PRESIDENT Rodrigo Duterte has approved eight new projects worth P270 billion to boost the country’s infrastructure, Malacañang said on Tuesday.
In a statement, presidential spokesman Ernesto Abella said the new projects were taken up during the National Economic and Development Authority (NEDA) board meeting presided by Duterte on Monday.
The big-ticket projects include the 653-kilometer North-South Railway that will connect Manila’s Tutuban shopping district to Legazpi City in Albay province, with extensions from Legazpi to Matnog in Sorsogon and Calamba, Laguna to Batangas province.
The North-South Railway Project, which will be rolled out under the public-private partnership scheme, will have a 34-year concession period.
Duterte has promised to overhaul the country’s creaking transport systems to attract more investors, under a plan to raise infrastructure spending to a record seven percent of gross domestic product.
Also approved were the “Scaling up of the Second Cordillera Highlands Agricultural Resources Management Project,” the “Expansion of the Philippine Rural Development Project,” the improvement or widening of the General Luis-Kaybiga-Polo-Novaliches Road to up to Valenzuela City, the New Cebu International Port, the Malitubog-Maridagao Irrigation Project, Stage 2 and the New Nayong Pilipino at the Pagcor Entertainment City.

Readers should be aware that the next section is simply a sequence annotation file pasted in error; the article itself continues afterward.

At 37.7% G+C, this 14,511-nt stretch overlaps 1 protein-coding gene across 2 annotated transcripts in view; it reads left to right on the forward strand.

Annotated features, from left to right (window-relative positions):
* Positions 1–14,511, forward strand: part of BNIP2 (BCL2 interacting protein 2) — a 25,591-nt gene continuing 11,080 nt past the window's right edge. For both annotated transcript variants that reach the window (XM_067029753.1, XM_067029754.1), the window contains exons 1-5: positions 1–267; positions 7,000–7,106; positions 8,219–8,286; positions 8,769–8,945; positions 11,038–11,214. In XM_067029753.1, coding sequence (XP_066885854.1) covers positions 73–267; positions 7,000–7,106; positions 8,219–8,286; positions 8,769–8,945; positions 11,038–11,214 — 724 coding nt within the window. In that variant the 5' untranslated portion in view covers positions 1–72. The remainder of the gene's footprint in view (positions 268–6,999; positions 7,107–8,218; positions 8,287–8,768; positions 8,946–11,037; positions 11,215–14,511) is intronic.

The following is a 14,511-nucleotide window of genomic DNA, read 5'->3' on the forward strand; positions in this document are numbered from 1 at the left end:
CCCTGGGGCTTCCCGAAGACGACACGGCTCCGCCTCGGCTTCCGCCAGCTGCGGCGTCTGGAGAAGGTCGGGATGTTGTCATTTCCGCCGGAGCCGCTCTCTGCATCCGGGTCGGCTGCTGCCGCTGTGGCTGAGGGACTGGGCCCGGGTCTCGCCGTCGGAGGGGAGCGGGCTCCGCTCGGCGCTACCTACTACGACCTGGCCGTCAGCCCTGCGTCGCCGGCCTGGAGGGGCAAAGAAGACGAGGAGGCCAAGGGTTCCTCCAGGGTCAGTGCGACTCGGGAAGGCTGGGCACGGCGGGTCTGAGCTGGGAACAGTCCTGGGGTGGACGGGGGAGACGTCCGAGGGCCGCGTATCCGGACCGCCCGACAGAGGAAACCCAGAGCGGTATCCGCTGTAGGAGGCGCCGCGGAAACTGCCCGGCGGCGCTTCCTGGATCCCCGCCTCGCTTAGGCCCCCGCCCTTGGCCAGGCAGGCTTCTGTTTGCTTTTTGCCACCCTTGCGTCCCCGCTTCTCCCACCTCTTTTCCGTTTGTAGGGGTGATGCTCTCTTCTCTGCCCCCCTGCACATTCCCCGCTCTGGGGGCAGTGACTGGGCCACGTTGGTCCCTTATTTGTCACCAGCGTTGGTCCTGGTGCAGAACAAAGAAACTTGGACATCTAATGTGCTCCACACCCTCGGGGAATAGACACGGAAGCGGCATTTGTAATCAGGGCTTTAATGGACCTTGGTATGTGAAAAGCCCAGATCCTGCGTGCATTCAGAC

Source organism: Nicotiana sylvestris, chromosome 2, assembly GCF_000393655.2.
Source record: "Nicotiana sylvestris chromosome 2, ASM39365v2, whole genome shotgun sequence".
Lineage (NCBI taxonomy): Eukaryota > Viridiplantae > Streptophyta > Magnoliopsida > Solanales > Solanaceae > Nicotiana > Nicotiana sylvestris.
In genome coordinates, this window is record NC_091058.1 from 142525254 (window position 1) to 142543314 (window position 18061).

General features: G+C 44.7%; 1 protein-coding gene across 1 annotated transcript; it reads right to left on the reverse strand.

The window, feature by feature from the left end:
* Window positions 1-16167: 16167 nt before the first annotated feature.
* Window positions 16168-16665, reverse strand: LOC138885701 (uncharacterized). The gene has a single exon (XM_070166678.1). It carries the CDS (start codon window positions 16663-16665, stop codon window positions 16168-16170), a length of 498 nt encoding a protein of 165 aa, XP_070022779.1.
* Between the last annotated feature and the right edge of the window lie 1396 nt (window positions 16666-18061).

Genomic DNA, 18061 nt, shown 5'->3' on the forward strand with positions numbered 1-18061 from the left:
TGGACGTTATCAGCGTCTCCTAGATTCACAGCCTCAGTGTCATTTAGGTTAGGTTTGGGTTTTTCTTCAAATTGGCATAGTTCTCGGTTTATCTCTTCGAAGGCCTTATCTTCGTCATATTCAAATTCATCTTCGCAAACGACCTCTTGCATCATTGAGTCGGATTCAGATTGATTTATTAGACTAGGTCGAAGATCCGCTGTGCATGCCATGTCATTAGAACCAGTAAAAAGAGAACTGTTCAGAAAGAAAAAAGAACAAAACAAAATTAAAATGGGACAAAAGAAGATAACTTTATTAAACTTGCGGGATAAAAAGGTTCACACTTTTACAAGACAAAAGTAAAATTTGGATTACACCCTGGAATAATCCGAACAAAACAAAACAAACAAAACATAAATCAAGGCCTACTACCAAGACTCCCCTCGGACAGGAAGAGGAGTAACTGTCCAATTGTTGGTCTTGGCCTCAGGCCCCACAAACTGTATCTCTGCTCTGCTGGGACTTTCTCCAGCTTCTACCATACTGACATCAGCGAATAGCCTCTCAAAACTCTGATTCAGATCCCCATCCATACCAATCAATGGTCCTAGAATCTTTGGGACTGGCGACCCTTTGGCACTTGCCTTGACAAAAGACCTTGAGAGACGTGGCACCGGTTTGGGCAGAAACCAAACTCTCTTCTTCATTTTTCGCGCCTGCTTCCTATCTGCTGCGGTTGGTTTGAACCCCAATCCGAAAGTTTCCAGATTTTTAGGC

Abella said two other projects – the unbundling of five regional airport project and the Chico River Pump Irrigation Project – were deferred.
“That makes for 17 infrastructure projects amounting to approximately P500 billion in the first four-and-a-half months of the Duterte administration,” he said.
The NEDA board previously approved nine projects worth P171.14 billion, all expected to be completed within the next six years.
Abella said the NEDA board also discussed guidelines on Chinese assistance for infrastructure projects.
These guidelines, he said, provide that the source of financing for pre-investment studies must not be tied to a particular country, technology or lender. Suppliers must be qualified and of “good standing.”
Some Chinese contractors tapped to conduct preliminary studies on government projects were earlier reported to have been blacklisted by the World Bank.